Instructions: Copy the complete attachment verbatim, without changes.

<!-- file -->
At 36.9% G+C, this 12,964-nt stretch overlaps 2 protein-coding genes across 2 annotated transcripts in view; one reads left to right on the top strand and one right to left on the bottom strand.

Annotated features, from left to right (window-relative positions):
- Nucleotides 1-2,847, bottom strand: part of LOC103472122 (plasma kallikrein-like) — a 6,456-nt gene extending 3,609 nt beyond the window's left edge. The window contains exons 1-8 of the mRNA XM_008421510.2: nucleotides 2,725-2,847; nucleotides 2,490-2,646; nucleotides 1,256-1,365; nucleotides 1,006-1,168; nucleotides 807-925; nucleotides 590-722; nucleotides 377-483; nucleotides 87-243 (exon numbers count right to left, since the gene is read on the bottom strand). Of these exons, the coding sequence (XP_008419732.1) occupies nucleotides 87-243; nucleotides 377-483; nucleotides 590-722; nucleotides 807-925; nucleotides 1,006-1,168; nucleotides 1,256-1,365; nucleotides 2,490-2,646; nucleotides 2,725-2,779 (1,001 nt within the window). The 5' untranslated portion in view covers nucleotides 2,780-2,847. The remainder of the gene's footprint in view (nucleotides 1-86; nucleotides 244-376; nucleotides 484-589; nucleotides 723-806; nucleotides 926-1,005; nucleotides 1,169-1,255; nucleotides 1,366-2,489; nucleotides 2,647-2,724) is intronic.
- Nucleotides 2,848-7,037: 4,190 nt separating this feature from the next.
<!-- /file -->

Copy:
At 36.9% G+C, this 12,964-nt stretch overlaps 2 protein-coding genes across 2 annotated transcripts in view; one reads left to right on the top strand and one right to left on the bottom strand.

Annotated features, from left to right (window-relative positions):
- Nucleotides 1-2,847, bottom strand: part of LOC103472122 (plasma kallikrein-like) — a 6,456-nt gene extending 3,609 nt beyond the window's left edge. The window contains exons 1-8 of the mRNA XM_008421510.2: nucleotides 2,725-2,847; nucleotides 2,490-2,646; nucleotides 1,256-1,365; nucleotides 1,006-1,168; nucleotides 807-925; nucleotides 590-722; nucleotides 377-483; nucleotides 87-243 (exon numbers count right to left, since the gene is read on the bottom strand). Of these exons, the coding sequence (XP_008419732.1) occupies nucleotides 87-243; nucleotides 377-483; nucleotides 590-722; nucleotides 807-925; nucleotides 1,006-1,168; nucleotides 1,256-1,365; nucleotides 2,490-2,646; nucleotides 2,725-2,779 (1,001 nt within the window). The 5' untranslated portion in view covers nucleotides 2,780-2,847. The remainder of the gene's footprint in view (nucleotides 1-86; nucleotides 244-376; nucleotides 484-589; nucleotides 723-806; nucleotides 926-1,005; nucleotides 1,169-1,255; nucleotides 1,366-2,489; nucleotides 2,647-2,724) is intronic.
- Nucleotides 2,848-7,037: 4,190 nt separating this feature from the next.